NEW SCIENTIST October 15-21. A more deadly version of Monkeypox is circulating in the Congo. Will it go global? It seems that health authorities are ignoring it. That could cost us. Ultra-processed food are the main driver of obesity today. The hottest point in the solar system isn’t the sun, but in a building near Oxford, England, where they are working on fusion to generate electricity. Good for Oxford; I was born there, but not in that building. Climate change is forcing monkeys out of trees. That may have been what forced our ancestors out of trees, a while back. But this time the change is too fast for the creatures to adapt. Review of a book Nineteen Ways of Looking at Consciousness, by Patrick House Wildfire. That’s one of my buttons, as mentioned above. Is it a simulation? It seems the discussion gets complicated, understandably. Article titled “How to be curious,” by Dan Jones. It seems that curiosity can be a boon and a bane by turns. It is the driving force behind science, exploration, and discovery, but it can also lead to wasting time on clickbait, fake news, and dangerous experiments. So we need to exercise it carefully. Article by Michael Brooks looks for the answer. It seems that it doesn’t necessarily make sense to think that there is an ultimate reality. An analogy is that a forest seen from a distance is just velvety green, but closer up you see the trees, then a tree trunk, then the atoms that make it up. Reality is the ensemble of all these things. It’s really about understanding things better and better. There’s not a set definition. And the first home-grown genetically modified food could be on sale soon, in the form of bright purple tomatoes. Say, maybe I can get one of those for MaryLee, whose favorite color is purple. Just 2.5 percent of Earth’s water is fresh; the rest is in the oceans. About 99 percent of the fresh water is groundwater, or in glaciers and ice caps. Why do humans have pubic hair, when other “hairless” animals like pigs and elephants don’t? It may be to enhance our smell, like a wick in a fragrance lamp. And a cartoon titled “Overthinking”: Man walking along has a small speech balloon above showing his thoughts. As he goes it grows and thickens, until finally it rains and he has to use an umbrella. Just think of that!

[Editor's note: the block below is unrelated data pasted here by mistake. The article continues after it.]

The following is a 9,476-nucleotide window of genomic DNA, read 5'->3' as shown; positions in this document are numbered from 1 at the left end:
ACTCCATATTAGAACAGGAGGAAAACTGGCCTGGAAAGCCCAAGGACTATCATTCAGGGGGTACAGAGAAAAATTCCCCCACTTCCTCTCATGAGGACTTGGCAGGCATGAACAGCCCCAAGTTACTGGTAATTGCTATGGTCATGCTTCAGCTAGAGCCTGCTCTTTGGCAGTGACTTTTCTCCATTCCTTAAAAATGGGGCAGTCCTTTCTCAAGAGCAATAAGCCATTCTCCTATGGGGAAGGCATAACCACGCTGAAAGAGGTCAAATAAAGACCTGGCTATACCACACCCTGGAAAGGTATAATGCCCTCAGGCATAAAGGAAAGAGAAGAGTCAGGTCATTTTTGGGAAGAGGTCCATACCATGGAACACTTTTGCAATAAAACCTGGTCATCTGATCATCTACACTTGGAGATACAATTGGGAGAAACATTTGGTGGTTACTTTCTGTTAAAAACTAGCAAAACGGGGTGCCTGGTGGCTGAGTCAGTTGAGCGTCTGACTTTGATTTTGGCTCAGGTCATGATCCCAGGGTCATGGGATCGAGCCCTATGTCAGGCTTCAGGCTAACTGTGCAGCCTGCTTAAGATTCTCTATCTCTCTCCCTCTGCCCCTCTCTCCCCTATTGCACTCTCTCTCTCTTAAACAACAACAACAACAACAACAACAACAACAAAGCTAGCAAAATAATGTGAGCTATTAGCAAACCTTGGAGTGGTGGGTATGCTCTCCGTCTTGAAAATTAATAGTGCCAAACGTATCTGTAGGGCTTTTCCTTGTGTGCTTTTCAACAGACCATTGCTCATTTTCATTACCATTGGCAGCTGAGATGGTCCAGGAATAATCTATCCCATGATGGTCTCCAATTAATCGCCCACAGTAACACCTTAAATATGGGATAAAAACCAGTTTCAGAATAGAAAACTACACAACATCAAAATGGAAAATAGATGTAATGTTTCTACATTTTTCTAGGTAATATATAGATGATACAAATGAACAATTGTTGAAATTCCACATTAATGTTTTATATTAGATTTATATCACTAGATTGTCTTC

NEW SCIENTIST October 22-28. The worst ever outbreak of bird flu is building in the UK. The Neanderthals were highly inbred. It seems that men stayed in the home group where they were born, while most women moved to different groups. Transplanted livers can function for a total of over a hundred years. Female robins are just as skillful at singing as males. Say, that might be true for humans, too. A jet of radiation from two colliding neutron stars appears to be traveling at seven times the speed of light. It has to be an optical illusion. If you point a laser beam at the moon and sweep it across the surface, the dot of light appears to move faster than light-speed, but individual photons don’t. It’s a matter of perspective. Human neurons have been transplanted into the developing brains of young rats. They figure this will help test psychiatric drugs. Maybe; but I am worried about rats with human intelligence. Maybe some of them are already driving cars on our highways; that might explain road rage. Wildlife populations are declining on a devastating scale as human numbers and pollution increase. Another discussion of consciousness, with no explanation of it. Fusion energy is coming, slowly. Death is part of life; natural selection kills less fit or less lucky creatures, leading to a continuous reach toward better fitness. Without that cruel selection we would not be where we are today. Manage your online gaming sensibly, lest you suffer “Zoom Fatigue.” I will keep that in mind if I ever get seriously online.